After the Affidavit of Merit deadline, but before any expert report was issued, Suburban and Sikorski filed a motion to dismiss the third party complaint, contending that the third party complaint failed to state a cause of action because no Affidavit of Merit was filed. The Nicastros argued, pursuant to New Jersey law, that their claims for indemnification and contribution do not accrue until an error in the survey is established. The trial court agreed with the Nicastros and denied the motion to dismiss. The trial court concluded that the Nicastros should not be compelled to make the plaintiff's case while they defended the accuracy of the third party defendants' survey.

Suburban and Sikorski filed an appeal, and the Appellate Division affirmed the ruling of the trial court, finding that the application of the Affidavit of Merit Statute to the instant matter would be inconsistent with its overall purpose. Specifically, the goal of the Affidavit of Merit Statute is to weed out frivolous lawsuits in the early stages of litigation, while simultaneously ensuring that meritorious claims proceed to trial. In the present matter, because there were no direct claims of professional negligence against Suburban and Sikorski, the third party complaint is correctly viewed as an effort to avoid future litigation over an error in the survey. Further, since no expert reports had been produced by any party, claims for professional negligence had not yet properly ripened.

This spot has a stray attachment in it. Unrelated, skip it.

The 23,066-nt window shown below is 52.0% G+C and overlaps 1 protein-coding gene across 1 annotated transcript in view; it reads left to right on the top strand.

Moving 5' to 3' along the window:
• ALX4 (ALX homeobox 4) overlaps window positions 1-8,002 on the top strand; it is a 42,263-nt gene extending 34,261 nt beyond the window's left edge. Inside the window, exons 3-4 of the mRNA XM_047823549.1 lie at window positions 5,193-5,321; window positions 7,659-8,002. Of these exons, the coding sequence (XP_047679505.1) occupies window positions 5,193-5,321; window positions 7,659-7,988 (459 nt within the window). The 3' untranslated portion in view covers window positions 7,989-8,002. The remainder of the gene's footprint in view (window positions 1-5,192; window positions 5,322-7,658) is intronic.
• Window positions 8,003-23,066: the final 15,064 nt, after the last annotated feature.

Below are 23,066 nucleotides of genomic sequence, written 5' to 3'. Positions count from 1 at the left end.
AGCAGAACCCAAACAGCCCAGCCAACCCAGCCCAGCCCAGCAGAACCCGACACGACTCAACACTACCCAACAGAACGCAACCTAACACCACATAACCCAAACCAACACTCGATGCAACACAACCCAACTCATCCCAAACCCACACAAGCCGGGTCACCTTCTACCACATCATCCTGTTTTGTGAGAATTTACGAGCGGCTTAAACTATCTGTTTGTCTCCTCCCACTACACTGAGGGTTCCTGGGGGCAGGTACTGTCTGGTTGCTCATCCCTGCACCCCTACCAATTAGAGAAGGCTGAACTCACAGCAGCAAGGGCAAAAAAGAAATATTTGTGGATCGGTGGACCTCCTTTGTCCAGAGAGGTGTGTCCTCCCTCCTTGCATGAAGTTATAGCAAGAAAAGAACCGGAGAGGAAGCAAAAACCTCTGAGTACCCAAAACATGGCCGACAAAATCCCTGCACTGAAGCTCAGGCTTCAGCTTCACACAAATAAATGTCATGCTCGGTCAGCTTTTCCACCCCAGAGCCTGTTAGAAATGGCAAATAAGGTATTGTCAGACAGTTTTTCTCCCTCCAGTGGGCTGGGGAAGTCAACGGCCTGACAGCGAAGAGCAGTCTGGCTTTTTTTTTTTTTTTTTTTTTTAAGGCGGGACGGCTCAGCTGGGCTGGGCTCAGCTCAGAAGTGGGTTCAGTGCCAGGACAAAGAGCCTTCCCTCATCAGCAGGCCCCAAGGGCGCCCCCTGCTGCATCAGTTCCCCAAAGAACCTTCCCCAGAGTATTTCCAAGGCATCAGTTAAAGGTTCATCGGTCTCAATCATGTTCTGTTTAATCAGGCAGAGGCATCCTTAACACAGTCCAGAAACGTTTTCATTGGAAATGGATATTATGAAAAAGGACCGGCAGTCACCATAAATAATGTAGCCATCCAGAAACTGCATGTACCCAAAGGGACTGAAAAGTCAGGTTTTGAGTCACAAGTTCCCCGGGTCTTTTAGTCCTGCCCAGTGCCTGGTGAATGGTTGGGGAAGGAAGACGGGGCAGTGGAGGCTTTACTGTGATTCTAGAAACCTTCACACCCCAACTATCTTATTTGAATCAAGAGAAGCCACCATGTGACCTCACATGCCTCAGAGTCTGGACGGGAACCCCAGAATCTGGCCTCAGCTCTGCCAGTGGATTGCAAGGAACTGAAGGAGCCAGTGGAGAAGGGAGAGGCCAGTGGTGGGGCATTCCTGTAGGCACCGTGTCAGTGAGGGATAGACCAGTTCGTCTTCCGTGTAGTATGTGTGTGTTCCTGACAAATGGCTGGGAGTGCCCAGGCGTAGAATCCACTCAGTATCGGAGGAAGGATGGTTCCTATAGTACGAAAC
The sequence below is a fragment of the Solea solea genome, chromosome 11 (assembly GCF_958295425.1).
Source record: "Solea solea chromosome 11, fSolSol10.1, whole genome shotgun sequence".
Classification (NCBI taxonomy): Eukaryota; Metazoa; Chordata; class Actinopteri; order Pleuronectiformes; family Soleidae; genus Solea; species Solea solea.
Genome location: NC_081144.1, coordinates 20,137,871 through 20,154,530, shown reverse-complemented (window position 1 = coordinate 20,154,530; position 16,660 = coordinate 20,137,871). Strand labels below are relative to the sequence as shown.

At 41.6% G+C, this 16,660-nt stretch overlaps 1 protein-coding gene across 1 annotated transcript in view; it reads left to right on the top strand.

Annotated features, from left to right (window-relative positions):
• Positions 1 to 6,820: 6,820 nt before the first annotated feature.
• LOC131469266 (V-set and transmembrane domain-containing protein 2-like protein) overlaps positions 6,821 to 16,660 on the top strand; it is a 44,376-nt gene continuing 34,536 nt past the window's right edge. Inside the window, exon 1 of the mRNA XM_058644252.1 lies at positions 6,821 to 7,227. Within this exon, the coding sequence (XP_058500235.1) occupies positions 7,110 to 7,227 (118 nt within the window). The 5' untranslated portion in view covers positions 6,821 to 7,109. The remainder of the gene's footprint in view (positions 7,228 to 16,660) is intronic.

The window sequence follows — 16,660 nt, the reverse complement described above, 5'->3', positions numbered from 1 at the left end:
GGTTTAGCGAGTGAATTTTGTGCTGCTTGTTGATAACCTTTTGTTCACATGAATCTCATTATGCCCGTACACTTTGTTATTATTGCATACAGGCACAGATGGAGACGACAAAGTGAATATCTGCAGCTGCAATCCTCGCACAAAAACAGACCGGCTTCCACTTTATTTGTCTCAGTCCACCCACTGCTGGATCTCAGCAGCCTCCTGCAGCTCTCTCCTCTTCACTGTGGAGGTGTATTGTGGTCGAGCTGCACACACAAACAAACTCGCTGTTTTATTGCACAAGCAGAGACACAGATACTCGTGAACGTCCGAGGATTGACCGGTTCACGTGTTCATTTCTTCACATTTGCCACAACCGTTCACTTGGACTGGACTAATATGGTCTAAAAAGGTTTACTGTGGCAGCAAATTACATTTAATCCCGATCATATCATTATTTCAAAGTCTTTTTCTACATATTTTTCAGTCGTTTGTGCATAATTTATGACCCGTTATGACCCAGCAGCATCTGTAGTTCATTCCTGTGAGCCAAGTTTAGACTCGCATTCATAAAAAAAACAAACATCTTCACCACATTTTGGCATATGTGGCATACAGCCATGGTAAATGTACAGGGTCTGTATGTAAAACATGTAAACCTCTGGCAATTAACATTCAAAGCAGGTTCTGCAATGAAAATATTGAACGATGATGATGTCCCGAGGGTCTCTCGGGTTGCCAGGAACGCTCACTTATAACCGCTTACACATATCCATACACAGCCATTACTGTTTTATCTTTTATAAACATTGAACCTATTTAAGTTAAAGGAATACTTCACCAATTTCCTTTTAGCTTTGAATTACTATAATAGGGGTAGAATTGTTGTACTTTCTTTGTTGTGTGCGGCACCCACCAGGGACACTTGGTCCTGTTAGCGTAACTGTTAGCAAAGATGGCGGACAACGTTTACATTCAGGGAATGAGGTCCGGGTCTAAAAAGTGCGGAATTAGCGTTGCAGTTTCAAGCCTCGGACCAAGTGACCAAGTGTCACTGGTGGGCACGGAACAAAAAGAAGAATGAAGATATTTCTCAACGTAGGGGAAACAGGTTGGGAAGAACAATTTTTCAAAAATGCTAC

Suburban and Sikorski filed a Motion for Certification to the New Jersey Supreme Court, and that motion was granted. The Supreme Court affirmed, substantially for the reasons asserted by the Appellate Division. The Supreme Court also addressed claims from Suburban and Sikorski that the third party complaint should have been deferred until the conclusion of the underlying action. The Supreme Court relied on the Entire Controversy Doctrine to reject that assertion. The Entire Controversy Doctrine "embodies the principle that the adjudication of a legal controversy should occur in one litigation and only in one court; accordingly, all parties involved in a litigation, should at the very least, present in that proceeding all of their claims and defenses that are related to the underlying controversy." Cogdell v. Hosp. Ctr. at Orange, 116, N.J. 7, 15 (1989).

In essence, the Supreme Court ruled that claims for indemnification and contribution should be instituted in the underlying litigation, although they do not technically accrue until liability has been established.

The New Jersey Supreme Court's ruling in Highland Lakes underscores the importance that parties avoid piecemeal litigation. A close eye should be kept on all potential third party claims for contribution and indemnification because a failure to assert them in an underlying litigation could result in the dismissal of subsequent litigation under the Entire Controversy Doctrine. This procedure would also result in a significant savings of litigation costs. Finally, the nature of third party claims should be closely reviewed to avoid the cost of an Affidavit of Merit when it may not be required.

*Alicia is an associate in our Roseland, New Jersey, office and can be reached at (973) 618-4165 or

Defense Digest, Vol. 16, No. 1, March 2010

Affiliated Attorney

Alicia L. Calaf
(973) 618-4165